IDUG’s DB2 and Big Data Primer

Have you been hearing about big data recently in advertisements, webcasts or magazine articles? Maybe you’ve seen it mentioned in a blog post. I don’t think I’ve witnessed the advent of the “new thing” surrounded by as much excitement and as much vagueness as big data. You aren’t cool if you’re not harnessing the power of big data! You’re missing out if you don’t know what it is. You’ll be going out of business if you’re not into big data. Confused? You’re certainly not alone.

Search properly for information concerning big data, and you will find a lot of content, much of which doesn’t make sense. With this article, I’m going to attempt to get the inexperienced started with an understanding of what big data might be, how in some ways it can be utilized and point to additional resources. Just as with all the new concepts that have emerged in the past, this one is going to continue to evolve as time goes on and will eventually be just a part of our everyday existence.

Big Data Historically Speaking


Most of you reading this article are probably in one way or another involved with big data. If you’re working regularly with DB2 then you’re probably working for a mid-range to large organization that is processing large amounts of data and/or high transaction volumes. I was in attendance for David Barnes’ keynote presentation at the IDUG DB2 Tech Conference in Berlin last November, and he started off by saying something very similar. Big data starts with something, and that’s the data.

I myself have been involved with applications and databases that have processed one hundred million or more transactions per day, as well as databases that contain many terabytes of data. Traditionally, these applications and databases store data relevant to current business activities. If we were accumulating data we were generally using only the most current data, or we were archiving the data off to data warehouses. The warehouses were the places where business analytics took place, and some of them could be quite large. In many situations the warehouses were expensive to build and maintain, and the questions they answered took a significant amount of time from conception to result.

Things are changing rapidly. Most significantly, the cost of processors, memory and disk storage has dropped considerably. In reaction, businesses are retaining much more information and management is demanding answers to complex questions quickly in an effort to react to market conditions in an expedited world. These demands, and the evolution of social media, have spawned the need for a different processing paradigm, and that leads us to this concept of big data.

Big Data Today


There is a tremendous amount of discussion around what big data is, and what it can be applied to, but there is no direct answer. In the most general terms it means that you have a set of data in which the quantity of information exceeds your ability to effectively process it. Doug Laney of the Gartner Group defined data challenges as the “3Vs”, being volume, velocity and variety. So, you have a lot of data, it’s coming and going very quickly and it’s not homogenous. Now, add in the fact that your boss wants to know how a certain aspect of the business is doing and how are customers reacting – and needs an answer now.

If that isn’t enough of a challenge then let’s throw in a little more complexity. A certain portion of the data that can be used in the analysis is something that some have called democratic data. That is, there are now data stores in the form of several social media platforms that can be used together with your in-house data to get more meaningful results from your data analytics. This democratic data, the source of which is varied and internally multi-sourced,  can have a severe data quality issue as well as being of an extreme variety.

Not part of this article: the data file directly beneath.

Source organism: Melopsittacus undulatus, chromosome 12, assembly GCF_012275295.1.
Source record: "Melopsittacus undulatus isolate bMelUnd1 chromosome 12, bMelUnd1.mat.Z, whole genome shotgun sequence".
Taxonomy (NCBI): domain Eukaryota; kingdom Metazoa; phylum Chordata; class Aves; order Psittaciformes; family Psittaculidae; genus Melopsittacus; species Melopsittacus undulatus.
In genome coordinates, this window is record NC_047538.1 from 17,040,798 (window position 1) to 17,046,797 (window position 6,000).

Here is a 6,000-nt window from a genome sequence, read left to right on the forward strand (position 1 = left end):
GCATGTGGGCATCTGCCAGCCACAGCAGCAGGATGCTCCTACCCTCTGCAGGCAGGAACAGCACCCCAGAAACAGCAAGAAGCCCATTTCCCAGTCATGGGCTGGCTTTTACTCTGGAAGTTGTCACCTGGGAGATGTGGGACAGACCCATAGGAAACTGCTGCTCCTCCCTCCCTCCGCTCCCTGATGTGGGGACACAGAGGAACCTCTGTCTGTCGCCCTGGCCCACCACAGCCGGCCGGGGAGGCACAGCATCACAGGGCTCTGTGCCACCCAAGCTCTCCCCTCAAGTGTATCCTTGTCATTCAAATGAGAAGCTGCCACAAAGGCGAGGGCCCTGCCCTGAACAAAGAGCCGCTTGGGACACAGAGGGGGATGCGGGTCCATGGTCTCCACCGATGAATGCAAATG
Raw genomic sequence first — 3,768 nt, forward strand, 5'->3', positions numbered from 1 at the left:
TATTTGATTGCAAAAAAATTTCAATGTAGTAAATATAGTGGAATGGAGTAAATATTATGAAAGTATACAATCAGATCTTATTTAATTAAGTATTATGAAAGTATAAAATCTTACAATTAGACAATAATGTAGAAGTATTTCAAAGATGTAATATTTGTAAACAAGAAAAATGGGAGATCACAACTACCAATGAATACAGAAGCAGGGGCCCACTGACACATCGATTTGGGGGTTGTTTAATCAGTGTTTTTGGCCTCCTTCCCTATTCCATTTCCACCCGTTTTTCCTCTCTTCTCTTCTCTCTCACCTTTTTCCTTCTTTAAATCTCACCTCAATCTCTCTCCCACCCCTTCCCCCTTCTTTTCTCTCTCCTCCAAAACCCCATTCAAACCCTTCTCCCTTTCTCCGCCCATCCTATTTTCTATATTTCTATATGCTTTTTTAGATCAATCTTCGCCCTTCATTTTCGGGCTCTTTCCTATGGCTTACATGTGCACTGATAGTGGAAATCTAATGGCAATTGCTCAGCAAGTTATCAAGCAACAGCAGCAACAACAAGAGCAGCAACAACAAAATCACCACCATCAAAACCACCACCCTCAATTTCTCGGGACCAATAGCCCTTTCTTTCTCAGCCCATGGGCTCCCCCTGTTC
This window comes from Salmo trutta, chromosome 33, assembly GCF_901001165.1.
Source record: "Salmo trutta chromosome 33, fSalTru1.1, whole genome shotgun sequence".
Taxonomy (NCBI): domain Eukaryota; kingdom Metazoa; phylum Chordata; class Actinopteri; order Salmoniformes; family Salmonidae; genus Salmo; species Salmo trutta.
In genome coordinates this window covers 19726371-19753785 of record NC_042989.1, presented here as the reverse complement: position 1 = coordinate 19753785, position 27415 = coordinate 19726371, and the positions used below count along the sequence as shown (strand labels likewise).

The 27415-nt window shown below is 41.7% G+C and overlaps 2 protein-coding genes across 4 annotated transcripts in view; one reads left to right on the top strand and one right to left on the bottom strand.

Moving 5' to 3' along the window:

In some discussions on big data the definition also includes the fact that the quantity and complexity of the big data exceeds the capability of traditional relational database systems. I think that point is arguable, but one thing that is hard to argue is that traditional design methodologies where months or years are spent in data administration and design, along which rigid sets of rules concerning data types and relationships, will not be acceptable or applicable in a big data implementation.

For years, organizations have been splitting up large sets of data and running processes in parallel to get results from large data stores in a reduced amount of time. People began developing technology that was able to collect and tag varieties of data quickly using this parallel processing technology. This type of meta-data tagging in parallel streams resulted in technology referred to as NoSQL. However, it was the introduction of an open source technology from the Apache Group called Hadoop that provided the base technology used in most big data implementations. What Hadoop provides is a framework for tagging the data (enabling a “schema-less” storage), storing the data and aggregation of the data in a massively parallel architecture. Using Hadoop, or similar technologies, organizations can now very quickly build massive data stores and then very quickly begin analytics. Hello big data! The contributions to the open source community continue, and there are many tools that are built upon Hadoop to help programmers build applications quickly. There are even tools that interpret SQL requests issued against a Hadoop file system. Super cool!

IBM, Big Data and DB2


IBM has been investing a considerable amount of resources towards big data solutions recently. They also offer several solutions for  customers interested in moving away from traditional data warehouses and towards big data solutions. All of these solutions, to the best of my knowledge, take advantage of IBM’s Netezza massively parallel processing appliance. This includes DB2!

Infosphere BigInsights and Infosphere Streams